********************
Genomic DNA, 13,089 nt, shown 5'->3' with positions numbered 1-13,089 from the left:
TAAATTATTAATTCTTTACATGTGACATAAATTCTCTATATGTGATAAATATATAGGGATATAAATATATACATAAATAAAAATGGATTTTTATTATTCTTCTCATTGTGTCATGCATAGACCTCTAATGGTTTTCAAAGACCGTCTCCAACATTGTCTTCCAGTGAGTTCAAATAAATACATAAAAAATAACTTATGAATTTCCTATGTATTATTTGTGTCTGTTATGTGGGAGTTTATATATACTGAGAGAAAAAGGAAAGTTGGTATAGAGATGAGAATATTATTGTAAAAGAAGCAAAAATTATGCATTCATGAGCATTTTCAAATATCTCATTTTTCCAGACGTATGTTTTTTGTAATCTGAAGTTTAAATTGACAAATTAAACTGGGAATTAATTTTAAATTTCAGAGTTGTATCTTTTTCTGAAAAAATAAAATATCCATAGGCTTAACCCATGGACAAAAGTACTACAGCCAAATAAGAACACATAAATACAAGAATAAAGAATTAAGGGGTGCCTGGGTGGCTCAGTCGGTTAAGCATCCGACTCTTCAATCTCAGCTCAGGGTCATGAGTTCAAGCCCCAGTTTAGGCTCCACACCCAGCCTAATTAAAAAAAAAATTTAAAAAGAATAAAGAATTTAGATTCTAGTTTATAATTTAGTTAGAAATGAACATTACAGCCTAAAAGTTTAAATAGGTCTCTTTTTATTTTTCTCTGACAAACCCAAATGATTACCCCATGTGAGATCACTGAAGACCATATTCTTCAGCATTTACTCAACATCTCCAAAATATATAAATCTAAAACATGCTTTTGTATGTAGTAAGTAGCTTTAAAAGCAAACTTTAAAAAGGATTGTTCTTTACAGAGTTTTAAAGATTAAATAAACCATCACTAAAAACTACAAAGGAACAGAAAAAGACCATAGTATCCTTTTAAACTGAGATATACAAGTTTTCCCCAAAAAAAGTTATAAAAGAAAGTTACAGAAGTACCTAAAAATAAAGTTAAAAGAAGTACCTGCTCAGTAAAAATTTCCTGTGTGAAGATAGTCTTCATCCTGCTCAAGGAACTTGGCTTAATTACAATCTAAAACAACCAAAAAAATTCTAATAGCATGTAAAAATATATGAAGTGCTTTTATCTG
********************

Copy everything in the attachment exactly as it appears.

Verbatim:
Genomic DNA, 13,089 nt, shown 5'->3' with positions numbered 1-13,089 from the left:
TAAATTATTAATTCTTTACATGTGACATAAATTCTCTATATGTGATAAATATATAGGGATATAAATATATACATAAATAAAAATGGATTTTTATTATTCTTCTCATTGTGTCATGCATAGACCTCTAATGGTTTTCAAAGACCGTCTCCAACATTGTCTTCCAGTGAGTTCAAATAAATACATAAAAAATAACTTATGAATTTCCTATGTATTATTTGTGTCTGTTATGTGGGAGTTTATATATACTGAGAGAAAAAGGAAAGTTGGTATAGAGATGAGAATATTATTGTAAAAGAAGCAAAAATTATGCATTCATGAGCATTTTCAAATATCTCATTTTTCCAGACGTATGTTTTTTGTAATCTGAAGTTTAAATTGACAAATTAAACTGGGAATTAATTTTAAATTTCAGAGTTGTATCTTTTTCTGAAAAAATAAAATATCCATAGGCTTAACCCATGGACAAAAGTACTACAGCCAAATAAGAACACATAAATACAAGAATAAAGAATTAAGGGGTGCCTGGGTGGCTCAGTCGGTTAAGCATCCGACTCTTCAATCTCAGCTCAGGGTCATGAGTTCAAGCCCCAGTTTAGGCTCCACACCCAGCCTAATTAAAAAAAAAATTTAAAAAGAATAAAGAATTTAGATTCTAGTTTATAATTTAGTTAGAAATGAACATTACAGCCTAAAAGTTTAAATAGGTCTCTTTTTATTTTTCTCTGACAAACCCAAATGATTACCCCATGTGAGATCACTGAAGACCATATTCTTCAGCATTTACTCAACATCTCCAAAATATATAAATCTAAAACATGCTTTTGTATGTAGTAAGTAGCTTTAAAAGCAAACTTTAAAAAGGATTGTTCTTTACAGAGTTTTAAAGATTAAATAAACCATCACTAAAAACTACAAAGGAACAGAAAAAGACCATAGTATCCTTTTAAACTGAGATATACAAGTTTTCCCCAAAAAAAGTTATAAAAGAAAGTTACAGAAGTACCTAAAAATAAAGTTAAAAGAAGTACCTGCTCAGTAAAAATTTCCTGTGTGAAGATAGTCTTCATCCTGCTCAAGGAACTTGGCTTAATTACAATCTAAAACAACCAAAAAAATTCTAATAGCATGTAAAAATATATGAAGTGCTTTTATCTG